Afghan Journal

Lifting the veil on conflict, culture and politics

Afghanistan’s grisly new museum

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(A scene from war depicted in a new museum in Herat. Reuters/Mohammad Shoaib

(A scene from war depicted in a new museum in Herat. Reuters/Mohammad Shoaib

A new museum has opened in the western Afghan city of Herat honouring the exploits of the mujahideen who pushed back the mighty Soviet army following the invasion in 1979.  Many consider it to be Afghanistan’s finest hour  when a coalition of guerrillas variously commanded by regional warlords and, of course, heavily subsidised by the United States, fought the Soviet and Afghan government forces.

Reuters correspondent Golnar Motevalli  takes a walk through the museum showing gory scenes of the corpses of Red Army soldiers slumped over tanks  or burqa-clad women cheering the downing of a helicopter from the famously deadly Stinger missiles shoulder-fired by the mujahideen.   

 It’s a stomach-churning reminder that Afghanistan continues to bleed and is still hosting tens of thousands of foreign troops.

Here’s her story.

Can Obama learn from Soviets how to withdraw from Afghanistan?

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President Barack Obama’s announcement that the United States will begin pulling its troops out Afghanistan in 2011 provides a good opportunity to look back and study history. This will, after all, be the second time Afghans have bid farewell to a superpower, and Nikolai Gvosdev in Foreign Affairs offers an interesting take on what happened the last time, when the Soviets pulled out in 1989.   A portrait of former Afghan President Mohammad Najibullah is pasted up inside a window in Kabul on Dec. 11, 2009. Najibullah, who clung to power for three years after the Soviets withdrew from Afghanistan and was hung from a traffic lamp by the Taliban is now a popular figure among many Afghans who remember his rule as a gentler time than life under the warring factions that toppled him. Photo by Peter Graff, Reuters.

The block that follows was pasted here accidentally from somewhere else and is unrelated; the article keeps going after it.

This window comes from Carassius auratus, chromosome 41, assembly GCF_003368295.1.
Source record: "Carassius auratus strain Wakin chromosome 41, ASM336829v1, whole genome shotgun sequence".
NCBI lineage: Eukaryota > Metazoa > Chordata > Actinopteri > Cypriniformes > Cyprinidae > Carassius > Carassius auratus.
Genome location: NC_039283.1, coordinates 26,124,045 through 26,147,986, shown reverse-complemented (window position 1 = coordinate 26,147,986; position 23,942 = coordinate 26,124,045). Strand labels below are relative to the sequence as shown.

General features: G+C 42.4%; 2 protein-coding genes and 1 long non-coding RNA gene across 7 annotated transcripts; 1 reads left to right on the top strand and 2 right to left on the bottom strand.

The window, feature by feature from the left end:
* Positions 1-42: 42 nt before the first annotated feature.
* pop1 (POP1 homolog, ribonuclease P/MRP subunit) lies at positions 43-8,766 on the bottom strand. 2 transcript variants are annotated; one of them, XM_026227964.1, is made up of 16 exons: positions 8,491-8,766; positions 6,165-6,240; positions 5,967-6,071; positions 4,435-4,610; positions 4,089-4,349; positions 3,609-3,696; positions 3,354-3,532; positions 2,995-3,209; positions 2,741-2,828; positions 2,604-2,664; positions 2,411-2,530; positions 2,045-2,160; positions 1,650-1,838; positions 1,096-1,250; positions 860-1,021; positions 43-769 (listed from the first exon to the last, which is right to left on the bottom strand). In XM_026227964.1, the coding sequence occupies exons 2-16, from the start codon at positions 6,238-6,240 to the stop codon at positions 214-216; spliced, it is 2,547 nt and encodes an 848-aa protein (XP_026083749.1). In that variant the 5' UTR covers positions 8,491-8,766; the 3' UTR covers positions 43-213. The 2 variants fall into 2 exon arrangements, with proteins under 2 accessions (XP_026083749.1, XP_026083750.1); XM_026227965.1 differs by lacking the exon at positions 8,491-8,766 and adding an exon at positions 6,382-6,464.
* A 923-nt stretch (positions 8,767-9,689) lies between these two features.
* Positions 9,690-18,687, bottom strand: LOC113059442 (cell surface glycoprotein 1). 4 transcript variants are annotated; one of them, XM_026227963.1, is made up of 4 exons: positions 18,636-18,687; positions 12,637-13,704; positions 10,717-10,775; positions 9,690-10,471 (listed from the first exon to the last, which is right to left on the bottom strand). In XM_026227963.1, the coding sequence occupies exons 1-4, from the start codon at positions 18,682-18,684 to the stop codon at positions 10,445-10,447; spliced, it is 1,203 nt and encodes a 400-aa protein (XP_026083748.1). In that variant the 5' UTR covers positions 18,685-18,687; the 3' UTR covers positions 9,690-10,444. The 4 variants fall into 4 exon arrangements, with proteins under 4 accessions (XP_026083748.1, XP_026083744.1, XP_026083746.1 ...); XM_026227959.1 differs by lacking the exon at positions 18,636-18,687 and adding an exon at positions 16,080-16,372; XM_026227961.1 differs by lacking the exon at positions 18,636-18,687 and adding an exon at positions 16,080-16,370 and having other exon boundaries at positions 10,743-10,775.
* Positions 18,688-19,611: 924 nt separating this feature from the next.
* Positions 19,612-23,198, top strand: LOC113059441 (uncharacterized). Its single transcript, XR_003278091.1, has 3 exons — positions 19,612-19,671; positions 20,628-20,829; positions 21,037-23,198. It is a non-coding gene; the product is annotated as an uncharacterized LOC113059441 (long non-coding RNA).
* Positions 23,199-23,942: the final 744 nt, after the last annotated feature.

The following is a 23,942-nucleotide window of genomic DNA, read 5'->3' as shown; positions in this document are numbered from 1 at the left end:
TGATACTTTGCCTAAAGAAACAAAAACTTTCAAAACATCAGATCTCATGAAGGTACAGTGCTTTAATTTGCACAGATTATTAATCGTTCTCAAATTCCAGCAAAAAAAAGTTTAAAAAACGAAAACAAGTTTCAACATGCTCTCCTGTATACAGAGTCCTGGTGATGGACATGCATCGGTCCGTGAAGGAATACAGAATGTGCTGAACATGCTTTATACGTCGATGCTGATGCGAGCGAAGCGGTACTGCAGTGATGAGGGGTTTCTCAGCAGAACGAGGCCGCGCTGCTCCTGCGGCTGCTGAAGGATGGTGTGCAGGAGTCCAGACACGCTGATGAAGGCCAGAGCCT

The man the Soviets left in charge was Mohammad Najibullah, who clung to power for three more years, then sheltered for another four years in the U.N. compound in Kabul, before finally ending up strung up by the Taliban from a Kabul traffic lamp in 1996. Najibullah’s grisly end means his career hardly seems like one that President Hamid Karzai would want to emulate. Yet Gvosdev’s account is a reminder that Najibullah actually held on to power far longer than most in the West expected. His government in fact actually outlasted the Soviet Union itself, which collapsed in 1991.

In Gvosdev’s account, the key to Najibullah’s success lay in part in lavishing funds on tribal and provincial chiefs. That tactic became impossible after the Soviet Union disintegrated and the money dried up. Even so, Najibullah might have still hung on had Pakistan not been given free rein by the West to back the Mujahideen that unseated him.

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